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US farm economy stabilizing: Farmer Mac

In its quarterly agricultural outlook, Farmer Mac sounded a note of optimism on farmers’ net income and detailed recent conditions throughout in the US agricultural economy.

While challenges persist in the form of excess commodity supply, rising labor costs and unpredictable weather patterns, recent data suggests a degree of relief for US farmers this year amid a stabilization of the agricultural economy, Farmer Mac said in a report released last Wednesday.

In the Spring 2017 edition of its quarterly agricultural outlook The Feed, Farmer Mac highlighted recent reports from the US Department of Agriculture (USDA) and the University of Missouri Food and Agricultural Policy Research Institute (FAPRI) suggesting an improvement in net cash income as farmers sell off inventories built up during recent years’ record harvests of commodity crops.

Jackson Takach, director of economic and financial research at Farmer Mac and one of the report’s lead authors, told Agri Investor that the sale of those inventories is expected to help farmers pay down debt and bring total net cash income levels back in line with the historical average of about $80 billion.

That income levels represent an adjustment after the boom years early this decade that saw the figure rise to more than $120 billion, but will help farmer and their families in the near term.

“It’s hard to go from eating steaks every night to eating cereal every night, and there is certainly a lot of pain on the farm, but we look to be stabilizing really close that historical long-run average,” he said.

Elsewhere in the report, Farmer Mac detailed recent developments in major crop, dairy and livestock markets and discussed the implications of recent wet weather in California and other growing regions.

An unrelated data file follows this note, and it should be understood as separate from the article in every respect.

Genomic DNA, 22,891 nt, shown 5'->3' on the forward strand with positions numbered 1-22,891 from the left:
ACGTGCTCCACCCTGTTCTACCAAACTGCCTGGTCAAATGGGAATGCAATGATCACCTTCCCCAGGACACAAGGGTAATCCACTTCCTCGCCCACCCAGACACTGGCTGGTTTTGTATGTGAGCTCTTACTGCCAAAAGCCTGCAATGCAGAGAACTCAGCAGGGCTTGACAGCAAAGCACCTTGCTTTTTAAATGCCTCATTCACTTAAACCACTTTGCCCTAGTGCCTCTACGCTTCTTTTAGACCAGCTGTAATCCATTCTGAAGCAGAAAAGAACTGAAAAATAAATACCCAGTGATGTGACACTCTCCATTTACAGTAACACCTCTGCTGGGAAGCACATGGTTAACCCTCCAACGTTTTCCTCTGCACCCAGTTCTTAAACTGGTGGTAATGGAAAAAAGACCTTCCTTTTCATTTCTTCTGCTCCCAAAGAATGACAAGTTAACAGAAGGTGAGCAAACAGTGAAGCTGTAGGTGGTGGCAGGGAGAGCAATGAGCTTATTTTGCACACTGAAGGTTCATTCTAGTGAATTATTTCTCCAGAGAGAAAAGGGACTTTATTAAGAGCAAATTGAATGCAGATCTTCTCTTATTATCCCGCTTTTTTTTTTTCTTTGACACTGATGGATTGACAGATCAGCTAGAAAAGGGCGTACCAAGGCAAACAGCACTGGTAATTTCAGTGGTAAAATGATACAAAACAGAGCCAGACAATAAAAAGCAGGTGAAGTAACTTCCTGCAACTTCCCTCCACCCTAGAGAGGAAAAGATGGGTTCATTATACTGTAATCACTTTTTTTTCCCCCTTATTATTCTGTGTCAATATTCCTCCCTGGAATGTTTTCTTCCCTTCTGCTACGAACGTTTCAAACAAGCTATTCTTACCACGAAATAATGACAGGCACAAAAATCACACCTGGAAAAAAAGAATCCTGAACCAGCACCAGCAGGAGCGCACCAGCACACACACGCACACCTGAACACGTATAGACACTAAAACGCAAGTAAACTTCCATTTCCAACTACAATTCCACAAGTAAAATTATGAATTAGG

In a special section devoted to farm labor expense and recent debates surrounding US immigration policy, Farmer Mac wrote that a slowdown in the flow of immigrant labor onto US farms has increased labor costs, citing USDA figures suggesting 2017 labor costs as being 10 percent higher than 2015.

Labor costs vary significantly across crops and regions, according to the report, which showed that such costs reach a high of 40 percent of total expense for producers of fruits, vegetable and nuts in the south.

“Emerging technologies like robotic milking parlors, drones and self-driving tractors all have the potential to greatly reduce the need for labor in the long run. However, in the short run, labor remains a key input in production agriculture and tight farm labor markets are likely to continue,” the report’s authors wrote.

Farmer Mac senior vice president Curt Covington wrote that while comparisons of the current agricultural economy to the farm crisis of the 1980s are overwrought, the era does offer important lessons for agricultural lenders regarding leverage, taxes and the challenges of rising interest rates.

“Vigilant adherence to sensible and conservative lending practices is always a prudent rule of thumb. Or, to put it another way, if it doesn’t feel right, don’t do it,” Covington wrote.